London Marathon runner who lost son and husband tells others: ‘Don’t give up’
Rhian Mannings’ one-year-old son George died suddenly and her husband Paul took his own life five days later.
A woman who lost her baby son and husband within days of each other is running the London Marathon to show others that they too can survive “if they don’t give up”.
Rhian Mannings’ one-year-old son George died on February 22, 2012, after he suffered a seizure at home. It was later discovered he had been suffering from pneumonia and Type A influenza.
Her husband Paul Burke, 33, took his own life five days later while suffering from post traumatic stress disorder (PTSD).
Rhian, who left viewers in tears when she told her story on the BBC documentary Mind Over Marathon two years ago, will run the Virgin Money London Marathon for the second time on April 28.
She will be running for 2 Wish Upon A Star, the charity she set up to help other families dealing with the sudden death of a child or young adult aged 25 or under.
“I want to get out there and show people I didn’t know how I was going to survive but everyone can if they don’t give up,” she told the Press Association.
“I don’t do it to raise money. I do it to raise awareness.”
The charity, which works with police forces and health boards in Wales, has supported more than 490 families so far and has already had more than 20 referrals in April.
“We are getting busier and busier,” said Rhian, 41, from Miskin, near Cardiff.
“It’s life changing. I truly believe my husband would be here today if we had received some support.
“We are in touch with families very quickly to talk to them about the process, the common feelings and grief.”
Rhian, who also has a daughter, Holly, 11, and son Isaac, 10, added: “We blamed ourselves and as a result I lost him and my children lost their daddy.”
Holly and Isaac are looking forward to visiting London next weekend and seeing their mother run: “They didn’t come to London when I went last time but this time they are coming.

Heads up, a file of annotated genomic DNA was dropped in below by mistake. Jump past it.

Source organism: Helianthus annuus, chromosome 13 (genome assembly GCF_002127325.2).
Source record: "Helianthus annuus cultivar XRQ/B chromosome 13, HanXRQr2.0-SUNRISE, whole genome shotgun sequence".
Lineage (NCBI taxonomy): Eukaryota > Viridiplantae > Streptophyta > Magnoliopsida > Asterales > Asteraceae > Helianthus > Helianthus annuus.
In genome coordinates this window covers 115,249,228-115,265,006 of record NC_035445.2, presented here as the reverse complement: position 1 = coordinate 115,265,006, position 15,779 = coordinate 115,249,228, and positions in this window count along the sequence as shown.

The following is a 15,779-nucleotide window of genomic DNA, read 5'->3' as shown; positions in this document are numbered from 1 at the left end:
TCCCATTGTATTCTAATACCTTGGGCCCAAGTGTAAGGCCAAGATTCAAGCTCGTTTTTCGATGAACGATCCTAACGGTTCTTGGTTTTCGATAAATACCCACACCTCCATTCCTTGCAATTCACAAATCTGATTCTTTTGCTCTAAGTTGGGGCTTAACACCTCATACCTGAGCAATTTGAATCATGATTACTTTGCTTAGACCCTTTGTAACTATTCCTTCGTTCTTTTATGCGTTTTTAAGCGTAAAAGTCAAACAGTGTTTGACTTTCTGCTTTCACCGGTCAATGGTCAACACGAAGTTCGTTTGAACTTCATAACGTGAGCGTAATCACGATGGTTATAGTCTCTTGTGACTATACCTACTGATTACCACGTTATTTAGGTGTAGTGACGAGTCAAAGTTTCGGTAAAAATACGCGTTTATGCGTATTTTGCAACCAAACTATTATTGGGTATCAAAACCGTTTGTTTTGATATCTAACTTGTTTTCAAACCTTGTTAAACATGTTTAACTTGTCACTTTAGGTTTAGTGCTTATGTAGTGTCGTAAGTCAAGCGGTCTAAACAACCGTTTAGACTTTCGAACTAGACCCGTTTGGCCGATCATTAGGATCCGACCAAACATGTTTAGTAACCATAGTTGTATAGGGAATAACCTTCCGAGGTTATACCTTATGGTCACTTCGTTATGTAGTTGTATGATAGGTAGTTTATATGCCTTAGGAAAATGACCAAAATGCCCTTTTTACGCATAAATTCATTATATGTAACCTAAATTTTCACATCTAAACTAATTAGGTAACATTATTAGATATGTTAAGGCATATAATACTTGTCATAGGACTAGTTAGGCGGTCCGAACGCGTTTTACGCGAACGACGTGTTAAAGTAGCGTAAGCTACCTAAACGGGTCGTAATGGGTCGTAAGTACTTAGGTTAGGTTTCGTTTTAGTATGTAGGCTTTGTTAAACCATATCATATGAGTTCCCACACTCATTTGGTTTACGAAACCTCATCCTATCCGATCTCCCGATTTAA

“They are excited, they have never been before.”
Rhian said the 2017 London Marathon was “the most amazing thing I have ever done, the hardest thing”.
“It was an amazing experience, helped by the programme but on a personal note it was just incredible and had a positive impact on my mental health.
“I suffer from anxiety. I used to struggle going out at night, being on my own, I had to overcome a lot of hurdles to do it.
But it gave me such an amazing feeling when I had achieved it.”
“One thing I struggled with once I lost the boys was feeling worthless. When I finished, I felt amazing that I had done that.”
Rhian said she is “petrified” about next Sunday’s marathon: “I’m not as prepared as I should be. I’m relying on my determination and stubbornness to get me round. It’s worked before.
“I’ll be thinking of Paul and George and the families I support, who we have helped with 2 Wish Upon a Star.”
Running helps her to “get away from stress of life and have time to think”, she said.
“I think enjoyment is a strong word. I do it because it really helps me. It takes a lot to get out. I struggle with time. I work full-time. I have got the kids. It has a positive effect on my mental health.”
Rhian, who suffers from depression, anxiety and PTSD, said: “My PTSD and flashbacks are more controlled. But if someone comes to the door and I’m not expecting them I go to pieces.
“It’s seven years since I lost the boys and I couldn’t allow myself to carry on like that, for the children.
“I live the life for them and for myself.”
Last year Rhian married IT contractor Craig Mannings, 50, and said some people assume she is now “in a good place and life’s brilliant”.
“They couldn’t be further from the truth,” she said.
“It’s finding someone who can walk with you.
“Craig is amazing. He’s so supportive. I’m so lucky to have found someone.
“He knows he has to share me and my thoughts with Paul. I love him more for that.”
Rhian added: “I never thought I would survive, meet someone else, smile or go on holiday again.
“I never wanted to give up. I just wanted to keep going.
“It’s not about forgetting. They are part of me every day but I need to move forward.”
She urged anyone else who is struggling to cope: “Just never give up, reach out.
“I have talked about my feelings. That’s why I have been able to survive. Confide in your friends and family.
“You can live as long as you keep going and believing in yourself.”
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